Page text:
Northwest Arkansas Razorback Regional Greenway

posted by: Karen Bonvillain | 21st May 2015
Northwest Arkansas Razorback Regional Greenway

The grand opening of the Northwest Arkansas Razorback Regional Greenway was held on Saturday May 2, at the Shiloh Square in Springdale. The entire greenway length is approximately 36 miles and runs from south Fayetteville to Bella Vista.

In 2011, the cities of Fayetteville, Rogers, Bentonville and Bella Vista had trail systems. However, none of the systems were connected in a north – south corridor. In July 2011, ALTA Greenways started meetings with trail coordinators, planners, and the mayors of Fayetteville, Springdale, Lowell, Rogers and Bentonville to promote a connecting greenway trail from Lake Fayetteville to Bentonville. The connecting trail route was approximately 16 miles long. Chuck Flink of ALTA Greenways and John McClarty of the NW Arkansas Regional Planning office, coordinated the meetings in Springdale.  Four local engineering firms, MCE of Fayetteville, CEI Engineering of Bentonville (CEI), Crafton, Tull and Associates of Rogers (CTA) and USI Engineering of Springdale (USI) were invited to the meeting as part of the trail design team. Public hearings were held in Fayetteville, Springdale, Rogers, Lowell and Bentonville to get public input on the trail route and design. Three of the four design engineering firms were assigned sections of the trail to design. Those firms were responsible for mapping and designing the trail in their assigned sections.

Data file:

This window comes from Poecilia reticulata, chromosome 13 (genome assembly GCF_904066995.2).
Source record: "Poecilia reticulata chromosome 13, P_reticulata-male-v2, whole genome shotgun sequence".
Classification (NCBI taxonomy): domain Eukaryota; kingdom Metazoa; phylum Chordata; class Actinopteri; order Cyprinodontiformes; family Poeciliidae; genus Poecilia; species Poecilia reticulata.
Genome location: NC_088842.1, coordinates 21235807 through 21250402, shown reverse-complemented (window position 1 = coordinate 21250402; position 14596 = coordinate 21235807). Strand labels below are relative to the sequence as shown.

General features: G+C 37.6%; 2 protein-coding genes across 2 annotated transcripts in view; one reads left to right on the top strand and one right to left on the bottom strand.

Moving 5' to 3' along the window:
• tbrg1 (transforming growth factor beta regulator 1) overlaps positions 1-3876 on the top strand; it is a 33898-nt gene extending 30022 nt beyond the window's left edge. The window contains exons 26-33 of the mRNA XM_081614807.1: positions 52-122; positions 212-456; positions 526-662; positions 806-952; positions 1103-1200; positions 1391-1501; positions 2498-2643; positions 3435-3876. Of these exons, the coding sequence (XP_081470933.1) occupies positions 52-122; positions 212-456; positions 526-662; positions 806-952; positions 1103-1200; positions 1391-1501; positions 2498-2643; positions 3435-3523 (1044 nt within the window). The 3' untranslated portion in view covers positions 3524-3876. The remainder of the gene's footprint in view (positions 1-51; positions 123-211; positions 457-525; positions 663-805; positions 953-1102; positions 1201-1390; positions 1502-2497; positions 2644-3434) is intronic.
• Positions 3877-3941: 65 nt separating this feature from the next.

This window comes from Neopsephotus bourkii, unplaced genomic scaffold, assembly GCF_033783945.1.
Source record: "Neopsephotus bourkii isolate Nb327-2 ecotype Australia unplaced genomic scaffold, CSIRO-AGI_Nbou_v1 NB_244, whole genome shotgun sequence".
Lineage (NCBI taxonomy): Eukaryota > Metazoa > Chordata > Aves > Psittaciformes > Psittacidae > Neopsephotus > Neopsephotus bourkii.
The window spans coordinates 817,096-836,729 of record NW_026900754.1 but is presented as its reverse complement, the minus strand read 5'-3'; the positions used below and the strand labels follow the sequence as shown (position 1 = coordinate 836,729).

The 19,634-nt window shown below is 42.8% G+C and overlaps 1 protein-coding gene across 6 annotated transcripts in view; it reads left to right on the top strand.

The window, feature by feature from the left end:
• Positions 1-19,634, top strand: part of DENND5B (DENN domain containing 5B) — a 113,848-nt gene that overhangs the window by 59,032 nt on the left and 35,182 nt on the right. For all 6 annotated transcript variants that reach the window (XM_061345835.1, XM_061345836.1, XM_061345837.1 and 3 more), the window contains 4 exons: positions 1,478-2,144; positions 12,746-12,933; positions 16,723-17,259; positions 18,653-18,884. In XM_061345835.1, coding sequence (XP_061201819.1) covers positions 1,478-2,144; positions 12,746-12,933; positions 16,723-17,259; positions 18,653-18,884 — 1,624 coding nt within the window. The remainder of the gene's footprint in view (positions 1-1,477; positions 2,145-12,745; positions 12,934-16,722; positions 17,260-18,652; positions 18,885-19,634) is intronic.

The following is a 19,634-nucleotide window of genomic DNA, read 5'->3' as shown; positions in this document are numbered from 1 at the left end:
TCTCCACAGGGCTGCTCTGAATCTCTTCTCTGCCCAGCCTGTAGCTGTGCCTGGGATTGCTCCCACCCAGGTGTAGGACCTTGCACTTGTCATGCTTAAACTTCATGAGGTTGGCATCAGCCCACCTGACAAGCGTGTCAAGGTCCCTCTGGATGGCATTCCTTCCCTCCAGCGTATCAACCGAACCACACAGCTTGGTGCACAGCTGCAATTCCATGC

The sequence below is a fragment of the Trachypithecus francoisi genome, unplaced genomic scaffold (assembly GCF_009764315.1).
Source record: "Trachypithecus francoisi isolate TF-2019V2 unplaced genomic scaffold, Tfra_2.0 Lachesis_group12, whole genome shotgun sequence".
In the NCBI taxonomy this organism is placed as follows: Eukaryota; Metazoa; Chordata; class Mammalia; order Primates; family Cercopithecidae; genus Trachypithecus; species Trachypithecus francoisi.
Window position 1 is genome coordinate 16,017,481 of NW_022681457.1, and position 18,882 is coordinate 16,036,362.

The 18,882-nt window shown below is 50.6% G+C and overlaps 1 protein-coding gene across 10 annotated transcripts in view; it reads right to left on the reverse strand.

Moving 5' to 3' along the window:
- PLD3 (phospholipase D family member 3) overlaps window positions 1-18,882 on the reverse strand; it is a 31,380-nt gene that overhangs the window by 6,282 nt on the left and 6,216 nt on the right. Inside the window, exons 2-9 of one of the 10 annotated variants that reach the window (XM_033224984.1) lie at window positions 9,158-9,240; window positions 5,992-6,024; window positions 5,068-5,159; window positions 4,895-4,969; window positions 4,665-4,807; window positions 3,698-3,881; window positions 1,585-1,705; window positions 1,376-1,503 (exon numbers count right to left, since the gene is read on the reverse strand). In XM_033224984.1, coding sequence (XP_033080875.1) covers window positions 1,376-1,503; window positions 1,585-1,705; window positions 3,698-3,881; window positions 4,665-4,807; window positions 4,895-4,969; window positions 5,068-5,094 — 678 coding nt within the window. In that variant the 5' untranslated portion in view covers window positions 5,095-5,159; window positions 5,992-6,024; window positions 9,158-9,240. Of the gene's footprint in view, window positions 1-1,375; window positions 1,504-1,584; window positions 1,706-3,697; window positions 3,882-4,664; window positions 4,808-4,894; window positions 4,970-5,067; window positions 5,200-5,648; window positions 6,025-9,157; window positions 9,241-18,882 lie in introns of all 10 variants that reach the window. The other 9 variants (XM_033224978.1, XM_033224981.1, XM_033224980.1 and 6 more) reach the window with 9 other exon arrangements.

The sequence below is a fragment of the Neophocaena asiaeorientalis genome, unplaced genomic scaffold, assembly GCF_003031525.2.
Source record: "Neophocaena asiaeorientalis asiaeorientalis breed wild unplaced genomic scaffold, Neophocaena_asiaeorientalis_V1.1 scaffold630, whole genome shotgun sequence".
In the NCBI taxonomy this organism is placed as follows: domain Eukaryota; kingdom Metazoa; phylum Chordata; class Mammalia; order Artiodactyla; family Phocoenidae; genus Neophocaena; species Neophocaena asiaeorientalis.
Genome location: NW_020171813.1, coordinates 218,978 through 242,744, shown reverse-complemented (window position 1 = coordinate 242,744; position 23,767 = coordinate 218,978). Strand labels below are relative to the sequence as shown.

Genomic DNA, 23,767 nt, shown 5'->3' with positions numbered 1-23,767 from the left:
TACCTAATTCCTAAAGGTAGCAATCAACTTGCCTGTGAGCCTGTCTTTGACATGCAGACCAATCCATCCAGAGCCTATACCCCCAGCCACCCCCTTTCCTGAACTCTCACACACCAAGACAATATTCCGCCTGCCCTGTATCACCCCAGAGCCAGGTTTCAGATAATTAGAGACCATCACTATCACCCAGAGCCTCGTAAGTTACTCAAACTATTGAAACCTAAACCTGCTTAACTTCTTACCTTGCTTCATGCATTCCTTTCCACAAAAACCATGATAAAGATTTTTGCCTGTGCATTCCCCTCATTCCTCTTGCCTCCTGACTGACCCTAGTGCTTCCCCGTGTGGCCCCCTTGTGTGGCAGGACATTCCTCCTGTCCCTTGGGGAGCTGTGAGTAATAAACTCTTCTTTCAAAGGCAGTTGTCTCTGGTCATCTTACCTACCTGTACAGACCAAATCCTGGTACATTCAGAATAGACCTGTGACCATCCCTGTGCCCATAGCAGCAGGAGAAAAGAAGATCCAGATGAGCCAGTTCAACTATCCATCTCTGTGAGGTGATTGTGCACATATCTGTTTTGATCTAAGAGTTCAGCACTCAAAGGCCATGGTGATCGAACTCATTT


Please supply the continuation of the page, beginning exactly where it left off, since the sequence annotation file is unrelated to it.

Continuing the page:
During the design phase, the trail was routed and rerouted several times because of the obstacles it faced. For the connecting trail route, MCE was assigned the task of establishing and providing survey control points for the mapping of the project, boundary resolution of properties along the trail route and trail easement and exhibit map preparation for easements which crossed private properties. MCE also provided geotechnical services and quality control for materials for the entire project. MCE also provided engineering services for end bents and headwalls on several of the pedestrian bridges along the trail.

Trail routes consisted of a mixture of locations.  Routes consisted of using existing street right-of-ways, existing sidewalks, existing utility easements, and existing flood zone areas. Airspace permits from the Arkansas Highway and Transportation Department were required for the section of trail under the proposed Hwy 412 bypass and I-49 interchange. A section of the trail, between Johnson Avenue and Huntsville Avenue in Springdale, is a columned boardwalk built over Spring Creek. Some trail easements were obtained from private landowners. The total number of trail easements obtained from landowners along the route was 129. This project is really a display of the efforts of the cities along the trail routes.

Citizens, planners, designers, landowners, local officials and all their supporting staff made this project possible. A special thanks is extended to the Walton Family Foundation for their financial contributions to this project. This project could not have been completed without their assistance.

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